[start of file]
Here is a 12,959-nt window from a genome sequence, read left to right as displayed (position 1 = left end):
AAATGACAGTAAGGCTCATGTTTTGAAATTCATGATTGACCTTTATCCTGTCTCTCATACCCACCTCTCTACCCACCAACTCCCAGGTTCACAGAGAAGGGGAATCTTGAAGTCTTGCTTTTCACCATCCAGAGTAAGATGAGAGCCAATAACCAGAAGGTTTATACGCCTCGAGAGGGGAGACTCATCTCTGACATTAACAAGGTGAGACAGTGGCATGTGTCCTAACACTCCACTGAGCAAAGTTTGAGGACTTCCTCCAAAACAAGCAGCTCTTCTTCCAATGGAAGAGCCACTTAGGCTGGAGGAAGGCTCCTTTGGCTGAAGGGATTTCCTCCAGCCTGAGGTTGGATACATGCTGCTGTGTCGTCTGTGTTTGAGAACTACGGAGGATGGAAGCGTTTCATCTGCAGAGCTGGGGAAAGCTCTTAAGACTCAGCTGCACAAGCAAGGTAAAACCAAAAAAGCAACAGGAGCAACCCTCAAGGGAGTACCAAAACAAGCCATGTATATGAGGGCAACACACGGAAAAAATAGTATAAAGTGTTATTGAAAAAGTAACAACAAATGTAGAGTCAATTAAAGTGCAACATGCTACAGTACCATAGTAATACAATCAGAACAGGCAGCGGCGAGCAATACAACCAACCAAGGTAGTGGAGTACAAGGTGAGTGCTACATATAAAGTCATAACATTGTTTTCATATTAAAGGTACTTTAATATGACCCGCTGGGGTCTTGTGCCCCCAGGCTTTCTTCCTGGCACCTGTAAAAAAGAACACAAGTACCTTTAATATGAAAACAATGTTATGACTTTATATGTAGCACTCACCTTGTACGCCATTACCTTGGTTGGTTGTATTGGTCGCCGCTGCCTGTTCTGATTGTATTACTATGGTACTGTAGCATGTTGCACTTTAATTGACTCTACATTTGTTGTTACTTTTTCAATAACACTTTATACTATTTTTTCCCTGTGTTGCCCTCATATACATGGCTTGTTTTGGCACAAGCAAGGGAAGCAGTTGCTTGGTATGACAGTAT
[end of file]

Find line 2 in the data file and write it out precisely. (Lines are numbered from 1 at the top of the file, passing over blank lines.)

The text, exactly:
AAATGACAGTAAGGCTCATGTTTTGAAATTCATGATTGACCTTTATCCTGTCTCTCATACCCACCTCTCTACCCACCAACTCCCAGGTTCACAGAGAAGGGGAATCTTGAAGTCTTGCTTTTCACCATCCAGAGTAAGATGAGAGCCAATAACCAGAAGGTTTATACGCCTCGAGAGGGGAGACTCATCTCTGACATTAACAAGGTGAGACAGTGGCATGTGTCCTAACACTCCACTGAGCAAAGTTTGAGGACTTCCTCCAAAACAAGCAGCTCTTCTTCCAATGGAAGAGCCACTTAGGCTGGAGGAAGGCTCCTTTGGCTGAAGGGATTTCCTCCAGCCTGAGGTTGGATACATGCTGCTGTGTCGTCTGTGTTTGAGAACTACGGAGGATGGAAGCGTTTCATCTGCAGAGCTGGGGAAAGCTCTTAAGACTCAGCTGCACAAGCAAGGTAAAACCAAAAAAGCAACAGGAGCAACCCTCAAGGGAGTACCAAAACAAGCCATGTATATGAGGGCAACACACGGAAAAAATAGTATAAAGTGTTATTGAAAAAGTAACAACAAATGTAGAGTCAATTAAAGTGCAACATGCTACAGTACCATAGTAATACAATCAGAACAGGCAGCGGCGAGCAATACAACCAACCAAGGTAGTGGAGTACAAGGTGAGTGCTACATATAAAGTCATAACATTGTTTTCATATTAAAGGTACTTTAATATGACCCGCTGGGGTCTTGTGCCCCCAGGCTTTCTTCCTGGCACCTGTAAAAAAGAACACAAGTACCTTTAATATGAAAACAATGTTATGACTTTATATGTAGCACTCACCTTGTACGCCATTACCTTGGTTGGTTGTATTGGTCGCCGCTGCCTGTTCTGATTGTATTACTATGGTACTGTAGCATGTTGCACTTTAATTGACTCTACATTTGTTGTTACTTTTTCAATAACACTTTATACTATTTTTTCCCTGTGTTGCCCTCATATACATGGCTTGTTTTGGCACAAGCAAGGGAAGCAGTTGCTTGGTATGACAGTAT